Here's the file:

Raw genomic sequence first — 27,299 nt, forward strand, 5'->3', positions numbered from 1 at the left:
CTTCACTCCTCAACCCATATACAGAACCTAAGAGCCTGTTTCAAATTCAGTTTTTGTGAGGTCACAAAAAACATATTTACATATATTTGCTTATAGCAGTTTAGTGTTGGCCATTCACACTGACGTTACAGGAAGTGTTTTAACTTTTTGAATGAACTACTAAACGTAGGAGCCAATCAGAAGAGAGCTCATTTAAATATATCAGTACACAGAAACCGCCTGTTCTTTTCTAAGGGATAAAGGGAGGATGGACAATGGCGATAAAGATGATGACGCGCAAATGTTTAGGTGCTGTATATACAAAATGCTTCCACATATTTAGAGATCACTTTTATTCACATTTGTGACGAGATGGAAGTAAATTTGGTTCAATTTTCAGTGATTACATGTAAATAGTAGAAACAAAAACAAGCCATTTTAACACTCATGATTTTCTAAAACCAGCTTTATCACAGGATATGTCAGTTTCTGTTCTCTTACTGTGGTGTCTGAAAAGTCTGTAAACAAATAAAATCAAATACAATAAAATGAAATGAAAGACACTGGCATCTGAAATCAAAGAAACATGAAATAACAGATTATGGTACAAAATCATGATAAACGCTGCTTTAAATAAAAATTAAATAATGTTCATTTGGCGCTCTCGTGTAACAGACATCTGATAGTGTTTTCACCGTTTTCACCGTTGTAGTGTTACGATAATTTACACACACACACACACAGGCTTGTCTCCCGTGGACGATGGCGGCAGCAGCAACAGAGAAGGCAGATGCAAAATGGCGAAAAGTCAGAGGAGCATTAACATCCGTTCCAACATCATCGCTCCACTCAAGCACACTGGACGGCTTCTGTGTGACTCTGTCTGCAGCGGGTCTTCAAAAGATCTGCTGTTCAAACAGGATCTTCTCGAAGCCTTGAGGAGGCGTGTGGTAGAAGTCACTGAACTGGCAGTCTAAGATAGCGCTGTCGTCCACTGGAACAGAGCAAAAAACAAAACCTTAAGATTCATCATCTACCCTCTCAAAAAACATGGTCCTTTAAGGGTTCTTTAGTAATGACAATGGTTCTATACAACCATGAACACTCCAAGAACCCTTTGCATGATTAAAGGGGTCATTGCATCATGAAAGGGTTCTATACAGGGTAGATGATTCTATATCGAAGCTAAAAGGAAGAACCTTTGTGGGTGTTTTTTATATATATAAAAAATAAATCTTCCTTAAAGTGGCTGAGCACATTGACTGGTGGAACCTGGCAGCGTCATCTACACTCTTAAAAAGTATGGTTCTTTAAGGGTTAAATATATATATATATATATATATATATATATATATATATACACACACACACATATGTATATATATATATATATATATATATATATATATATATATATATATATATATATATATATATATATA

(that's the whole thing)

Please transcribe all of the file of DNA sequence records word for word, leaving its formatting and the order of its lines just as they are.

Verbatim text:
Raw genomic sequence first — 27,299 nt, forward strand, 5'->3', positions numbered from 1 at the left:
CTTCACTCCTCAACCCATATACAGAACCTAAGAGCCTGTTTCAAATTCAGTTTTTGTGAGGTCACAAAAAACATATTTACATATATTTGCTTATAGCAGTTTAGTGTTGGCCATTCACACTGACGTTACAGGAAGTGTTTTAACTTTTTGAATGAACTACTAAACGTAGGAGCCAATCAGAAGAGAGCTCATTTAAATATATCAGTACACAGAAACCGCCTGTTCTTTTCTAAGGGATAAAGGGAGGATGGACAATGGCGATAAAGATGATGACGCGCAAATGTTTAGGTGCTGTATATACAAAATGCTTCCACATATTTAGAGATCACTTTTATTCACATTTGTGACGAGATGGAAGTAAATTTGGTTCAATTTTCAGTGATTACATGTAAATAGTAGAAACAAAAACAAGCCATTTTAACACTCATGATTTTCTAAAACCAGCTTTATCACAGGATATGTCAGTTTCTGTTCTCTTACTGTGGTGTCTGAAAAGTCTGTAAACAAATAAAATCAAATACAATAAAATGAAATGAAAGACACTGGCATCTGAAATCAAAGAAACATGAAATAACAGATTATGGTACAAAATCATGATAAACGCTGCTTTAAATAAAAATTAAATAATGTTCATTTGGCGCTCTCGTGTAACAGACATCTGATAGTGTTTTCACCGTTTTCACCGTTGTAGTGTTACGATAATTTACACACACACACACACAGGCTTGTCTCCCGTGGACGATGGCGGCAGCAGCAACAGAGAAGGCAGATGCAAAATGGCGAAAAGTCAGAGGAGCATTAACATCCGTTCCAACATCATCGCTCCACTCAAGCACACTGGACGGCTTCTGTGTGACTCTGTCTGCAGCGGGTCTTCAAAAGATCTGCTGTTCAAACAGGATCTTCTCGAAGCCTTGAGGAGGCGTGTGGTAGAAGTCACTGAACTGGCAGTCTAAGATAGCGCTGTCGTCCACTGGAACAGAGCAAAAAACAAAACCTTAAGATTCATCATCTACCCTCTCAAAAAACATGGTCCTTTAAGGGTTCTTTAGTAATGACAATGGTTCTATACAACCATGAACACTCCAAGAACCCTTTGCATGATTAAAGGGGTCATTGCATCATGAAAGGGTTCTATACAGGGTAGATGATTCTATATCGAAGCTAAAAGGAAGAACCTTTGTGGGTGTTTTTTATATATATAAAAAATAAATCTTCCTTAAAGTGGCTGAGCACATTGACTGGTGGAACCTGGCAGCGTCATCTACACTCTTAAAAAGTATGGTTCTTTAAGGGTTAAATATATATATATATATATATATATATATATATATATATACACACACACACATATGTATATATATATATATATATATATATATATATATATATATATATATATATATATATATATATATATA